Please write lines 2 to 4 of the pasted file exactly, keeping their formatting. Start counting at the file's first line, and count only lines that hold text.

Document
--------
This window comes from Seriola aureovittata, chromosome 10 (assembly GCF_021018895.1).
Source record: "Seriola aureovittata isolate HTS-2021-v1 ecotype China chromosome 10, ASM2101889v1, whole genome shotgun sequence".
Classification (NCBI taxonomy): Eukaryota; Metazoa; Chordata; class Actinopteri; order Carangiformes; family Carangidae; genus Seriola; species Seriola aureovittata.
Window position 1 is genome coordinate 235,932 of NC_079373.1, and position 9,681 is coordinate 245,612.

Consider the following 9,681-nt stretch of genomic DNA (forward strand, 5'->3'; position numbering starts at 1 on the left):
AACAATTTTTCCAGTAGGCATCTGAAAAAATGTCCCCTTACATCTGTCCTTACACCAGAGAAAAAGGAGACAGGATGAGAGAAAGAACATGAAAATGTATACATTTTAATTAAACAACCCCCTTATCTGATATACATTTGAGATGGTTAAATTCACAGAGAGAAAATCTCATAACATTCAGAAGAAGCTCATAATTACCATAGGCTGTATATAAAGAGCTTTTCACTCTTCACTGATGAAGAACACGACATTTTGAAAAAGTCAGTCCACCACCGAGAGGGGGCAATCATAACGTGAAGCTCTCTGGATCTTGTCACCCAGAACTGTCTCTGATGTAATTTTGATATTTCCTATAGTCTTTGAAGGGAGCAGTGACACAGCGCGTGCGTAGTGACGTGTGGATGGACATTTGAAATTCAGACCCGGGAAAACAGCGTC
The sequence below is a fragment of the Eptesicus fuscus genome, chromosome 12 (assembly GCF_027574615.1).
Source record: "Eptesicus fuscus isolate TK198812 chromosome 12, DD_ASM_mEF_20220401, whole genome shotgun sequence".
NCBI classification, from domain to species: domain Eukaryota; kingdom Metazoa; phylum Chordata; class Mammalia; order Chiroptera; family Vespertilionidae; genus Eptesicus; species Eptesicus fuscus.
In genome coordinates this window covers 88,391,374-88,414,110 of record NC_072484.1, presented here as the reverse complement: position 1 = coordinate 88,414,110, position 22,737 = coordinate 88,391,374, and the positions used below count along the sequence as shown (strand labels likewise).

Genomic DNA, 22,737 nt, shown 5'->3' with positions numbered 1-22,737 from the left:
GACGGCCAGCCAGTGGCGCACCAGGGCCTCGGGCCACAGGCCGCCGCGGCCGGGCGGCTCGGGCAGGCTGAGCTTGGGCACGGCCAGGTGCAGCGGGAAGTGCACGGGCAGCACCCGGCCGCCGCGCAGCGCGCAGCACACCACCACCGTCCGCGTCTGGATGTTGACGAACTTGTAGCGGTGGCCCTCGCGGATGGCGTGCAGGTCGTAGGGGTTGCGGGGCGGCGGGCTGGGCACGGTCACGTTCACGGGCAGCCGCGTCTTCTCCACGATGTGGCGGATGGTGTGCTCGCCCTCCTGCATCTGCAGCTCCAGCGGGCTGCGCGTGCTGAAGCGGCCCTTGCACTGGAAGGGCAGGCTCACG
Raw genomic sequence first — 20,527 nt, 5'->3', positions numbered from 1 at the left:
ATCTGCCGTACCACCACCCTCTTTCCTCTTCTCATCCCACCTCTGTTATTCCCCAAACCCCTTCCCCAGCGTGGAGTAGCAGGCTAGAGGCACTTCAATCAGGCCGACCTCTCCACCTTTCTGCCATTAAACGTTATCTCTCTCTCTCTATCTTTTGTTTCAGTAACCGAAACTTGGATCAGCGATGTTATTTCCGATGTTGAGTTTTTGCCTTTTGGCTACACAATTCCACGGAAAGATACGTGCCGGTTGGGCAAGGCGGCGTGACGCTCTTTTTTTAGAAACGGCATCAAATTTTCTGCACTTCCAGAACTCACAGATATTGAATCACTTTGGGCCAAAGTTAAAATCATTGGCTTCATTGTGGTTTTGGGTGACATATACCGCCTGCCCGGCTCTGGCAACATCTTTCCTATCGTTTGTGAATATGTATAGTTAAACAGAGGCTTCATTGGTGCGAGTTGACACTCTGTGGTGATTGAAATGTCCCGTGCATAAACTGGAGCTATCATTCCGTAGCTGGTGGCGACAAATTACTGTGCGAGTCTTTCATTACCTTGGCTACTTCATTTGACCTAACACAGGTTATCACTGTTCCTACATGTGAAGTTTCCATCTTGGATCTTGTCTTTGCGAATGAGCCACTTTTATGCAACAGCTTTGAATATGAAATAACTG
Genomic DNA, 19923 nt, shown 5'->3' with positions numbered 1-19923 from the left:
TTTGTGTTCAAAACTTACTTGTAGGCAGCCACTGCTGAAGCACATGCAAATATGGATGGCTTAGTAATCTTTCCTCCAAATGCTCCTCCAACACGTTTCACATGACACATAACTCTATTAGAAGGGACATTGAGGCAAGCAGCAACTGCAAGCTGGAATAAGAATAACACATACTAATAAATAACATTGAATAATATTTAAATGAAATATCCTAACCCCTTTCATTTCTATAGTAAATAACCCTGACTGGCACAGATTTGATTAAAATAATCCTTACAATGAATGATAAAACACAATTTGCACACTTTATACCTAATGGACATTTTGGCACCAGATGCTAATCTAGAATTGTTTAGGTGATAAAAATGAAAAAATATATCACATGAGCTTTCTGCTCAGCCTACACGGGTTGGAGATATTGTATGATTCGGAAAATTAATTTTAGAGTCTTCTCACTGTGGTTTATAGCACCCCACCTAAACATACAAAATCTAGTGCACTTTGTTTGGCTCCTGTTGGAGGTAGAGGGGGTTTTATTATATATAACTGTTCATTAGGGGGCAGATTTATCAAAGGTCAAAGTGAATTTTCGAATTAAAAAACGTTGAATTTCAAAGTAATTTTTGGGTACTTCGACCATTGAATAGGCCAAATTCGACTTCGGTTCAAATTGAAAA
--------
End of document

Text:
Source record: "Seriola aureovittata isolate HTS-2021-v1 ecotype China chromosome 10, ASM2101889v1, whole genome shotgun sequence".
Classification (NCBI taxonomy): Eukaryota; Metazoa; Chordata; class Actinopteri; order Carangiformes; family Carangidae; genus Seriola; species Seriola aureovittata.
Window position 1 is genome coordinate 235,932 of NC_079373.1, and position 9,681 is coordinate 245,612.